Scream Factory exceed the Arrow release by including new extras, but also carry-over the 2001 documentary 'Obsession Revisited' doc, featuring interviews with Brian De Palma, writer Paul Schrader, actors Cliff Robertson and Genevieve Bujold, cinematographer Vilmos Zsigmond, editor Paul Hirsch and producer George Litto. De Palma right off the top tells of the film's origins beginning with screenwriter Schrader and himself seeing Hitchcock's Vertigo and immediately wanting to do something similar, he also speaks about the difference in opinion between the two about the film's ending which led to Schrader disowning the film.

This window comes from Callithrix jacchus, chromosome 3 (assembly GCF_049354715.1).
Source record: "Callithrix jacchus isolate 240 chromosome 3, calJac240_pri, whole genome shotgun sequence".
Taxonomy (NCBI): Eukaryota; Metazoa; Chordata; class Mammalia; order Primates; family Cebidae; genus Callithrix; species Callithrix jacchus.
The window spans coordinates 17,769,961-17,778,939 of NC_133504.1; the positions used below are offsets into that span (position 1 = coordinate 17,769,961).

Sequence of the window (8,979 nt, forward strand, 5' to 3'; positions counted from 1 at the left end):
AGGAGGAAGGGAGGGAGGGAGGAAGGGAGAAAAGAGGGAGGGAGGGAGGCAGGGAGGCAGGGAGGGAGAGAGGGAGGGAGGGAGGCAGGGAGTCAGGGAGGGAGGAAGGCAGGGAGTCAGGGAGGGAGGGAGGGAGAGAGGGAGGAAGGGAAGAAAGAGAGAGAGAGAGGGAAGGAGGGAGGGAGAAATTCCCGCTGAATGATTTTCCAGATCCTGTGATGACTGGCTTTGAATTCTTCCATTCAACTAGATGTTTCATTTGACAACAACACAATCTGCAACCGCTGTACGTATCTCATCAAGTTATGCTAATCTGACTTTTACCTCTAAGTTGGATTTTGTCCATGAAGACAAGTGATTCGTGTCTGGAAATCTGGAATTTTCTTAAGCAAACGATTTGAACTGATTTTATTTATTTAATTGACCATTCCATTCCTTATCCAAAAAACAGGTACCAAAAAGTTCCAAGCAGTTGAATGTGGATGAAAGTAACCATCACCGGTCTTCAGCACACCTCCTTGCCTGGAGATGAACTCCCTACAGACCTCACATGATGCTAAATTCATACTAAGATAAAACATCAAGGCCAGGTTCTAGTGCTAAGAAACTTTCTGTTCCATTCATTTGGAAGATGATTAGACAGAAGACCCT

Onto the new stuff we get a new commentary from Douglas Keesey, author if 'Brian De Palma’s Split-Screen: A Life in Film', plus new interviews with both producer George Litto, and editor Paul Hirsh, both of whom are candid and fun. During his 26-min interview Litto speaks about his career trajectory from musician to agent, to producer, his collaborations with De Palma, and the making of this film. He speaks about the casting of the film, a few differences in opinion with De Palma, including he wanting John Williams to score the film while De Palma was pushing for Bernard Hermann, and his dislike for the tanning make-up used by Robertson, and how writer Paul Schrader was not a fan of the third act changes made to his script by De Palma. Hirsch speaks for 21-min about his career, going from architecture student to film editor, his experience editing the film, how actor Cliff Robertson would only shoot in profile from one side and how that caused some editing issues, and how composer Bernard Hermann blew up on him over a simple misunderstanding during the final mic of the movie, comparing it to a scene from a Dostoevsky novel. He also says that this film is one of his personal favorites of the eleven he did with De Palma, allowing him to work both Hermann and Zsigmond. He also speaks about how Roberston would play tricks with his co-star Bujold, delaying his lines and walking away from her during close-ups to draw here eyeline, and how the incest angle was softened through some clever editing on his part.